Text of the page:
By Harry S. Margolis
With more than 70 million baby boomers set to pass the age-65 threshold over the next 20 years, the United States is facing the costs of supporting an aging population. This is the main reason that federal budget deficits going forward will be so huge: we can’t afford current Medicare expenditures for so many more people.
Yet, according to a recent report to the U.S. Senate Committee on Aging, Alzheimer’s Disease and Dementia: A Comparison of International Approaches, we’re actually much better off than a lot of other countries. The report, compares our situation in detail with Australia, France, Japan and the United Kingdom, relying in large part on statistics provided by the World Health Organization and the Organization for Economic Cooperation and Development (OECD). Currently our respective percentages of population over age 65 are:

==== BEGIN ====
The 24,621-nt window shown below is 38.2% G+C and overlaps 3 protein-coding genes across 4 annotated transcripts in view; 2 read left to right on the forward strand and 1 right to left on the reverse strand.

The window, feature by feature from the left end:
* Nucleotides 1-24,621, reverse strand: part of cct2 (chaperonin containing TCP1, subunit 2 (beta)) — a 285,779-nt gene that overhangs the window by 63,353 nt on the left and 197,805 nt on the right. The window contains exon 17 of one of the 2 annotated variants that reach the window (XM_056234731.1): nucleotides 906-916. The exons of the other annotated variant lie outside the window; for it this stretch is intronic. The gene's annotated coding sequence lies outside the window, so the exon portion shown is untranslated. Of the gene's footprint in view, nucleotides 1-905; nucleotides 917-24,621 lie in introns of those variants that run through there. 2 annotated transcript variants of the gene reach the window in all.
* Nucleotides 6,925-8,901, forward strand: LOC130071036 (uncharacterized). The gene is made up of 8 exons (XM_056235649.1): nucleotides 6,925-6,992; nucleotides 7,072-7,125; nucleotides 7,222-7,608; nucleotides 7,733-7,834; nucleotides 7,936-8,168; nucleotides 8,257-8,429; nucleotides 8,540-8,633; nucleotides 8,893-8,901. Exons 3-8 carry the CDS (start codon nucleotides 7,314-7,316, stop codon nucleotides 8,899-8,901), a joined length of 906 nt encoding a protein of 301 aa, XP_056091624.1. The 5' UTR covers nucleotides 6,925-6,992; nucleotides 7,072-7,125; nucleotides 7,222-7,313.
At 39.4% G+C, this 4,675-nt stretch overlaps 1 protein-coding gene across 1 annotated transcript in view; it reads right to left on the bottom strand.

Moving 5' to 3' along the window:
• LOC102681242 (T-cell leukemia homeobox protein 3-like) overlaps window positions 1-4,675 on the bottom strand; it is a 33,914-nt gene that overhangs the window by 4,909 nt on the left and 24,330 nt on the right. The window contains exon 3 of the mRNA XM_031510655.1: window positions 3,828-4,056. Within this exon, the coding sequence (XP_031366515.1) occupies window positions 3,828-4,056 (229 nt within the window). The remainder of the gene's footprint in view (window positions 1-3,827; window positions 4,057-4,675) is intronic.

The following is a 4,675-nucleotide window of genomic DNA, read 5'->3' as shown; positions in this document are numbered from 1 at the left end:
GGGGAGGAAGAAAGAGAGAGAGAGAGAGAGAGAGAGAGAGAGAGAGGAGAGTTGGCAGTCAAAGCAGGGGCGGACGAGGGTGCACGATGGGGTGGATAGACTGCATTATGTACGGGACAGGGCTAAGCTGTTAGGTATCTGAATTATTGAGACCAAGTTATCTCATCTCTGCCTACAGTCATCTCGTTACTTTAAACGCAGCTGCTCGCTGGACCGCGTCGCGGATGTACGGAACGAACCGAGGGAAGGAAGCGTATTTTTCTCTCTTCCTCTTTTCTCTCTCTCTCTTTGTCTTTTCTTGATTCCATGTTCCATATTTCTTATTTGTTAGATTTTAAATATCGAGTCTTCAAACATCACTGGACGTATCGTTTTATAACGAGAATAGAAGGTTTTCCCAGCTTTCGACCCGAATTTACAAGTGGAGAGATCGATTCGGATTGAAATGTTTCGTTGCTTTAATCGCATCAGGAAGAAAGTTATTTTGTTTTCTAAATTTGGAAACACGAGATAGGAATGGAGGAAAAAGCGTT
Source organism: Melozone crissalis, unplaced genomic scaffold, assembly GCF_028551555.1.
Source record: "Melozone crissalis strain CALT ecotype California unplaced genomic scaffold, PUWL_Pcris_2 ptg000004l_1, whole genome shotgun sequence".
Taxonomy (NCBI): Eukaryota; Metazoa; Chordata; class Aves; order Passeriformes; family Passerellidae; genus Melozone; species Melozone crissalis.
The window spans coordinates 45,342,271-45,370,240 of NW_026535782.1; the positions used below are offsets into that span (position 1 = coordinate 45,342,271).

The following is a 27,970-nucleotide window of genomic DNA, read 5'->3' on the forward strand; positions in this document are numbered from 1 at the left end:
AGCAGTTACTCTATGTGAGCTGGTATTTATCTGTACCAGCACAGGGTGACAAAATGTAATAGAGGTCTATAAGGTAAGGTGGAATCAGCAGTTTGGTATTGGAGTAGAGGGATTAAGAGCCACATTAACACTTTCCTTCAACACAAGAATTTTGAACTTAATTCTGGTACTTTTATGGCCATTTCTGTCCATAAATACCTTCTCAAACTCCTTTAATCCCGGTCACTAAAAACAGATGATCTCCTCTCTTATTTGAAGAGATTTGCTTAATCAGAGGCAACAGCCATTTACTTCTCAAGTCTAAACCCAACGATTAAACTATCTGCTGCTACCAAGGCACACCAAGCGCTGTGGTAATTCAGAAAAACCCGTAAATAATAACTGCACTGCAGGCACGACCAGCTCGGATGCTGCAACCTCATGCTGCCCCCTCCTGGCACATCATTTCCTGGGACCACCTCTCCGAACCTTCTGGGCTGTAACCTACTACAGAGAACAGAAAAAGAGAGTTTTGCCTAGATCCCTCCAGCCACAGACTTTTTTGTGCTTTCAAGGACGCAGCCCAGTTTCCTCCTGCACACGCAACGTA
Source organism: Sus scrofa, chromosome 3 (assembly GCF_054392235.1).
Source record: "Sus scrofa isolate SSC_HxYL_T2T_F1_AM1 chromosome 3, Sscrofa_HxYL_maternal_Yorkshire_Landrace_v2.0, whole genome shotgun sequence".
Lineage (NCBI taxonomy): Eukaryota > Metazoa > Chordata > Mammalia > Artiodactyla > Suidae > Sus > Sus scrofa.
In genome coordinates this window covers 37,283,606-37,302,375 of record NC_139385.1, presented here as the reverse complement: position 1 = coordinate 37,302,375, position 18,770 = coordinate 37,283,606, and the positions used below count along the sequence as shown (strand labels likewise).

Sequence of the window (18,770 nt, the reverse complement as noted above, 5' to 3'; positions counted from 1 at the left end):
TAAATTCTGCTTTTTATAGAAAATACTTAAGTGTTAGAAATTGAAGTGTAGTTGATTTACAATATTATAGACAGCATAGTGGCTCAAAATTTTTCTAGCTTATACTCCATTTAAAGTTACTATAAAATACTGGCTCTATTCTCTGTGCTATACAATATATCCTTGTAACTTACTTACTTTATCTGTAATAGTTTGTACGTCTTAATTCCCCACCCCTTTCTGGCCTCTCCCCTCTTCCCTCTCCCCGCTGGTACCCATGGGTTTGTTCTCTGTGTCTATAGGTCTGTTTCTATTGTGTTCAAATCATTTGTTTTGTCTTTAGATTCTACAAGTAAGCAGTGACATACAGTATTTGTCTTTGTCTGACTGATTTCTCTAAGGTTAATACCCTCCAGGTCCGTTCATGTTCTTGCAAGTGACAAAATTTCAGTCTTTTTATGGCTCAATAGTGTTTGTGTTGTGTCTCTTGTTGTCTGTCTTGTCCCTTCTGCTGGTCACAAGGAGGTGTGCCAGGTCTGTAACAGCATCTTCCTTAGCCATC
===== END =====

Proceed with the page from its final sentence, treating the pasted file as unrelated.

But we’re not doing so well in how we take care of our citizens. Here are some life expectancy statistics:
At Birth Age 65 (women) Age 65 (men)
Australia 81.8 21.8 18.9
France 81.5 22.6 18.4
Japan 83.0 23.9 18.9
UK 80.6 20.9 18.3
US 78.7 20.3 17.7
We fit better with the other countries in terms of the percentage of our population with dementia. Of our population age 60 and over, 6.2% have dementia, which is just a bit more than Japan and the UK which both measured in at 6.1% and below France which has 6.5%.
Surprisingly, according to the report, the US is far behind the other focus group countries in terms of the percentage of citizens 65 and over receiving paid long-term care services. This may reflect the fact that we provide much less home care than the other countries. However, we have fewer nursing home beds per 1,000 people over age 65 than most of the other countries:
Receiving LTC Share of LTC at Home Beds
Australia 13.9% 54.4% 57.7
Japan 12.6% 77.0% 37.4
OECD Average 12.2% 64.5% 49.5
France 11.1% 72.5
US 6.5% 50.6% 42.6
The report includes a detailed comparison of the types of care and sources of funding for long-term care in the five focus countries as well as worldwide. Click here to read the entire report.